[M]any Nobel laureates start their celebrations in the same way. They assume it’s a prank call. The organizations that oversee the awards, including the Royal Swedish Academy of Sciences, are actually used to dealing with disbelief. They even have unofficial protocols for assuring the newly named laureates that they are not, in fact, at the center of an elaborate hoax. First, a calming Swedish voice says hello. But an accent would be easy to fake. Then he says that you have won the Nobel Prize. But that could be a lie too. Then he might insist it isn’t a prank. But, of course, he would say that. For some winners, only when he passes the phone to members of the committee whom they know personally does the achievement finally sink in. (Cohen, 2015)

The scenario outlined by Cohen has indeed been described by several Nobel laureates. For example, it wasn’t until the caller passed the phone to members of the Chemistry Committee that American physiologist Brian K. Kobilka (Chemistry 2012) believed the call was not a prank: “Then I really knew it was real; you know, I don’t think any of my friends, first of all, would be able to put together such an elaborate hoax.” (Kobilka, 2012) Likewise, American astrophysicist and cosmologist George F. Smoot (Physics 2006) recounted:

“So they called, and at first, I thought I’d better be careful, this could be a hoax or something like that. But the guy sounded really serious and the next guy had a Swedish accent, so you know … I think I’d better take him really seriously. And so finally somebody I knew got on the phone, so I thought this was either a really elaborate hoax or this is the real thing, and I was kind of believing it, but I thought I better get on the web and check.” (Smoot, 2015)

Most, like Prusiner and Smoot, seek verification in the media or on the internet. For example, American geneticist and chronobiologist Jeffrey C. Hall (Physiology or Medicine 2017) replied, “Is this a prank?” “I didn’t really believe it,” he later said. The caller responded, “No, it’s not a prank,’’ but Hall wasn’t convinced until the Nobel Prize Assembly posted the official announcement later that morning (Koch and Hall, 2017; McCrea, 2017; Ritter and Heintz, 2017). Similarly, American economist William F. Sharpe (Economics 1990) recalled:

“…and then, of course, your second thought is it’s a hoax, one of your friends or colleagues. After we’d finished the chat, we turned on CNN and within about 5 minutes the first announcement came across, and it had many inaccuracies… but nonetheless there was enough there that we were pretty sure that it was real.” (Griehsel, 2004b)

British novelist Kazuo Ishiguro (Literature 2017) said:

“I thought it was a hoax in this time of fake news and everything. I didn’t believe it for a long time. Then, my publisher phoned, and finally when the BBC phoned, I thought it might be true.” (Ishiguro, 2017)

Swedish jurist Beatrice Fihn, the director of the International Campaign to Abolish Nuclear Weapons (ICAN) (Peace 2017) similarly said:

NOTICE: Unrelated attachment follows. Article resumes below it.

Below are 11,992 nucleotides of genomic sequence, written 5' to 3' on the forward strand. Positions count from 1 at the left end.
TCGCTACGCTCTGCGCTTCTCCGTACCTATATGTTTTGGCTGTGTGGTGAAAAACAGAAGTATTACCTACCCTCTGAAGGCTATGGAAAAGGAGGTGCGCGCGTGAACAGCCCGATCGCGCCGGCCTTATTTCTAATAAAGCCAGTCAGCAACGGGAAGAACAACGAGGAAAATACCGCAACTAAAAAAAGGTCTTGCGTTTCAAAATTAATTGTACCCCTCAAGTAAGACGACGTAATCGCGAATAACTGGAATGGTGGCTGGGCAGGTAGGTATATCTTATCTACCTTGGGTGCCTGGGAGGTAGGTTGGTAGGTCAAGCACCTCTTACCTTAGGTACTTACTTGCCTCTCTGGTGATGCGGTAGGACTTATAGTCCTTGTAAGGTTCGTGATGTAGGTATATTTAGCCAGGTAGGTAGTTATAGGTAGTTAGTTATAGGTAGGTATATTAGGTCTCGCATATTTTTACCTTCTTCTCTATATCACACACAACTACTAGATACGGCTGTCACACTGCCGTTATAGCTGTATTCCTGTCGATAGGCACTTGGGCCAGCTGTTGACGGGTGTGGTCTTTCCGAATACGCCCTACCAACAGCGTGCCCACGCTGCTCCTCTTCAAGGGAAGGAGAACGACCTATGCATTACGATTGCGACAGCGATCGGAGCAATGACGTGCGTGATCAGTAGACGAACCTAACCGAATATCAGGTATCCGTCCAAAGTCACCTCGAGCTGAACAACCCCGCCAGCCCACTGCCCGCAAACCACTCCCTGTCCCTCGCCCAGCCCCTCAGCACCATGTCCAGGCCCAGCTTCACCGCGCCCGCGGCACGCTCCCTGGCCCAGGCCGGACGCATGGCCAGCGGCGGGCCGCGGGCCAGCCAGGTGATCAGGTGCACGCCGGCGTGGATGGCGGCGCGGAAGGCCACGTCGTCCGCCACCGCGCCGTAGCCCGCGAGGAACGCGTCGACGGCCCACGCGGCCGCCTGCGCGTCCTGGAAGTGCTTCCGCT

“I was worried that it was a prank. You just get so nervous that maybe it’s not real. So, it wasn’t really until the actual broadcast, when [the announcer] spoke and said the name ICAN, that we really understood that it was real.” (Fihn, 2017)

In some cases, the first call the scientist received was from a reporter, but typically their reactions were similar to those engendered by the calls from Stockholm. In response to a call from a reporter at CBS New York, Swiss-American geneticist Edmund H. Fischer (Physiology or Medicine 1992) said, “I don’t believe you. What are you saying?” (Chu, Fischer, et al, 2016)

Similarly, a reporter called and asked American physicist Steven Chu (Physics 1997), “How does it feel to win a Nobel Prize?” Chu responded suspiciously, “Is this real?” The caller said, “Oh yes, it’s actually on the Web.” Chu countered disapprovingly, “You believe everything you hear on the Web?” (Chu, Fischer, et al, 2016)

While Prusiner believed that prank calls have occurred falsely notifying scientists that they have won a Nobel Prize, I found no clear evidence of this. The idea has certainly been discussed by scientists, though, as noted by Wall Street Journal reporter Ben Cohen:

Whether or not a prankster has ever pulled off a successful Nobel Prize caper is uncertain. But there are at least some laureates who think the con could work. Dr. [Venkatraman] Ramakrishnan [Chemistry 2009], for one, said the idea has popped up in conversations with friends who love practical jokes. There are some scientists, he said, who almost actively campaign for the honor. That only makes them easier targets.

“We often thought it would be great fun to have some Swedish postdoc call them up and say you’ve won the Nobel Prize,” he said. “But we’d never do it.” (Cohen, 2015) •

Douglas J. Lanska, MD, MS, MSPH, FAAN, is associate chief of staff for education at the VA Medical Center in Tomah, Wisconsin and professor of neurology at the University of Wisconsin School of Medicine and Public Health in Madison, Wisconsin; professor of psychiatry at the Medical College of Wisconsin in Milwaukee, Wisconsin; and chair of the History and Archives Committee of the American Academy of Neurology.